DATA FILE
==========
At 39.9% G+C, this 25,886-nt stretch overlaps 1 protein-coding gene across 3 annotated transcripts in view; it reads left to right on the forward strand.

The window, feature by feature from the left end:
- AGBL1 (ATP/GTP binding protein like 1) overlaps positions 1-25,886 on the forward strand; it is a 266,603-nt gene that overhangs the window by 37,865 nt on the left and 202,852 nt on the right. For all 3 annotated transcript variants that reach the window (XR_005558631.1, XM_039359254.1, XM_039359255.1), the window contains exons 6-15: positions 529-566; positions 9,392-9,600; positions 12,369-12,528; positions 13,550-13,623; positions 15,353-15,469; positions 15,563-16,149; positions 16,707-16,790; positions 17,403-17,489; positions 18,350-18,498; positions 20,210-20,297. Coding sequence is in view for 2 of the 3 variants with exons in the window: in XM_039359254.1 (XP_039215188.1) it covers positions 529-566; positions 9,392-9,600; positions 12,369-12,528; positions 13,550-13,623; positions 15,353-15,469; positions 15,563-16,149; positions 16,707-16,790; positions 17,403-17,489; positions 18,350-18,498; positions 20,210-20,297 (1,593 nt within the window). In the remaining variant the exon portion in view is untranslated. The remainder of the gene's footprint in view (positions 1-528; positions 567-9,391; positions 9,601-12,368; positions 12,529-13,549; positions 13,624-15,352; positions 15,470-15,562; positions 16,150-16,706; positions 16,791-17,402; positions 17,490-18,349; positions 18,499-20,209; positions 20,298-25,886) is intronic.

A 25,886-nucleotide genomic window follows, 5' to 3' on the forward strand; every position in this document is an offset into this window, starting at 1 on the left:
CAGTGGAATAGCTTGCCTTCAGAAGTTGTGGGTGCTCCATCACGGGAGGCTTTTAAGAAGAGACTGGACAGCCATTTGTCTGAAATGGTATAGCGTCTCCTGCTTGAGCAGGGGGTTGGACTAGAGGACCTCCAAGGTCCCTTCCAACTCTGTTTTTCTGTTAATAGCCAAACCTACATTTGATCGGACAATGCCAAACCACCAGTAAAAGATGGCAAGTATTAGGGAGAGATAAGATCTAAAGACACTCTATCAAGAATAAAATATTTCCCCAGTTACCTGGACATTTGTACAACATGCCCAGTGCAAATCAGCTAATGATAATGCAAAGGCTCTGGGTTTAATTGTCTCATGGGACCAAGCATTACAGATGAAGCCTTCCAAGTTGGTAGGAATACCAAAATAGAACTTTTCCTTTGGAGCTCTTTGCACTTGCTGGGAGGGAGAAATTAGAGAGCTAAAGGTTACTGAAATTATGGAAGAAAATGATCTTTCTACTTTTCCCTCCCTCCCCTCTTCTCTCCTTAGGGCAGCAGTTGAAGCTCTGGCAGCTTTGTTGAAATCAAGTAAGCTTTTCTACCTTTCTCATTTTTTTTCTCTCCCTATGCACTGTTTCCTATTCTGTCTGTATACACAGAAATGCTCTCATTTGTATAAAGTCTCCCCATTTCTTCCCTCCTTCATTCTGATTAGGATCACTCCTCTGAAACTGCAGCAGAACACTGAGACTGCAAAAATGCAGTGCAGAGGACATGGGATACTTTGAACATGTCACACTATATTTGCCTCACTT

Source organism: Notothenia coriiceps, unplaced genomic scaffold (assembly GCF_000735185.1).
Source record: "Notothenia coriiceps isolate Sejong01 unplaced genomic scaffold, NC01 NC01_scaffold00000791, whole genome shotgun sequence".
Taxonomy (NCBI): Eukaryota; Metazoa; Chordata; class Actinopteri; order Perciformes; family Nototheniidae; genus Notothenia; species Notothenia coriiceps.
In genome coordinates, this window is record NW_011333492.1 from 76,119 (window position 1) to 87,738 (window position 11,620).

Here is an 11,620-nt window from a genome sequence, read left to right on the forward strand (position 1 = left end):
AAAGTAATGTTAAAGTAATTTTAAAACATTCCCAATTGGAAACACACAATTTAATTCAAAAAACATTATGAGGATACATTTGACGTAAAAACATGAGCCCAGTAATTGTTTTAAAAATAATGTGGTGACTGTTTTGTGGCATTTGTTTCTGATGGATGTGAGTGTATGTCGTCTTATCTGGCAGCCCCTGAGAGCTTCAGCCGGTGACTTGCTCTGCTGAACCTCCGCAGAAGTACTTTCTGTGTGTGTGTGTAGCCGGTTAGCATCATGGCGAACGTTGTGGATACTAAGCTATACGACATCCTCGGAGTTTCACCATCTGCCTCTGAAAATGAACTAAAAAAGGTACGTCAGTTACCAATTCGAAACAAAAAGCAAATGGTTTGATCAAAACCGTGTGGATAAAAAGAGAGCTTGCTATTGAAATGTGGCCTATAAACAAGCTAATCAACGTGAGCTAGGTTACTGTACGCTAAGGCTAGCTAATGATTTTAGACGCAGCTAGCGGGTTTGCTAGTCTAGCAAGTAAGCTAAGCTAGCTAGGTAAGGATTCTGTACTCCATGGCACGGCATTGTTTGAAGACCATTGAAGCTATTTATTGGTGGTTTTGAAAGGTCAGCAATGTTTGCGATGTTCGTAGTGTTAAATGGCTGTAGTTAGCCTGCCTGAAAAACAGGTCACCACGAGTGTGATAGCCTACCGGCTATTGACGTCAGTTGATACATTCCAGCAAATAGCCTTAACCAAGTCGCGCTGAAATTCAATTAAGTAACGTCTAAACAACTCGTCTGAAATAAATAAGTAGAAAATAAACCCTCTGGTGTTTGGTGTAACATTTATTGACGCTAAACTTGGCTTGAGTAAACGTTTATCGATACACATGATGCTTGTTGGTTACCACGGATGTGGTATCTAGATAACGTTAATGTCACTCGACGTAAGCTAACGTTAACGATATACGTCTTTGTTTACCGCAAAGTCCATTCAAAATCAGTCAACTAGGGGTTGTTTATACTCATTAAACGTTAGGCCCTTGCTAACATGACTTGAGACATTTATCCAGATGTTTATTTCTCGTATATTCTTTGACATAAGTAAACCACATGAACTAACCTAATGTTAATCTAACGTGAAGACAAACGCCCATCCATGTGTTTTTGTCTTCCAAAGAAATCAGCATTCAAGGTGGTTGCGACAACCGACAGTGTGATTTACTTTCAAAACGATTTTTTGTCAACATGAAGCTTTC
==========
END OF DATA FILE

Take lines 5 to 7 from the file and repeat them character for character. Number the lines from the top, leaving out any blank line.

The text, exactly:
CAGTGGAATAGCTTGCCTTCAGAAGTTGTGGGTGCTCCATCACGGGAGGCTTTTAAGAAGAGACTGGACAGCCATTTGTCTGAAATGGTATAGCGTCTCCTGCTTGAGCAGGGGGTTGGACTAGAGGACCTCCAAGGTCCCTTCCAACTCTGTTTTTCTGTTAATAGCCAAACCTACATTTGATCGGACAATGCCAAACCACCAGTAAAAGATGGCAAGTATTAGGGAGAGATAAGATCTAAAGACACTCTATCAAGAATAAAATATTTCCCCAGTTACCTGGACATTTGTACAACATGCCCAGTGCAAATCAGCTAATGATAATGCAAAGGCTCTGGGTTTAATTGTCTCATGGGACCAAGCATTACAGATGAAGCCTTCCAAGTTGGTAGGAATACCAAAATAGAACTTTTCCTTTGGAGCTCTTTGCACTTGCTGGGAGGGAGAAATTAGAGAGCTAAAGGTTACTGAAATTATGGAAGAAAATGATCTTTCTACTTTTCCCTCCCTCCCCTCTTCTCTCCTTAGGGCAGCAGTTGAAGCTCTGGCAGCTTTGTTGAAATCAAGTAAGCTTTTCTACCTTTCTCATTTTTTTTCTCTCCCTATGCACTGTTTCCTATTCTGTCTGTATACACAGAAATGCTCTCATTTGTATAAAGTCTCCCCATTTCTTCCCTCCTTCATTCTGATTAGGATCACTCCTCTGAAACTGCAGCAGAACACTGAGACTGCAAAAATGCAGTGCAGAGGACATGGGATACTTTGAACATGTCACACTATATTTGCCTCACTT

Source organism: Notothenia coriiceps, unplaced genomic scaffold (assembly GCF_000735185.1).
Source record: "Notothenia coriiceps isolate Sejong01 unplaced genomic scaffold, NC01 NC01_scaffold00000791, whole genome shotgun sequence".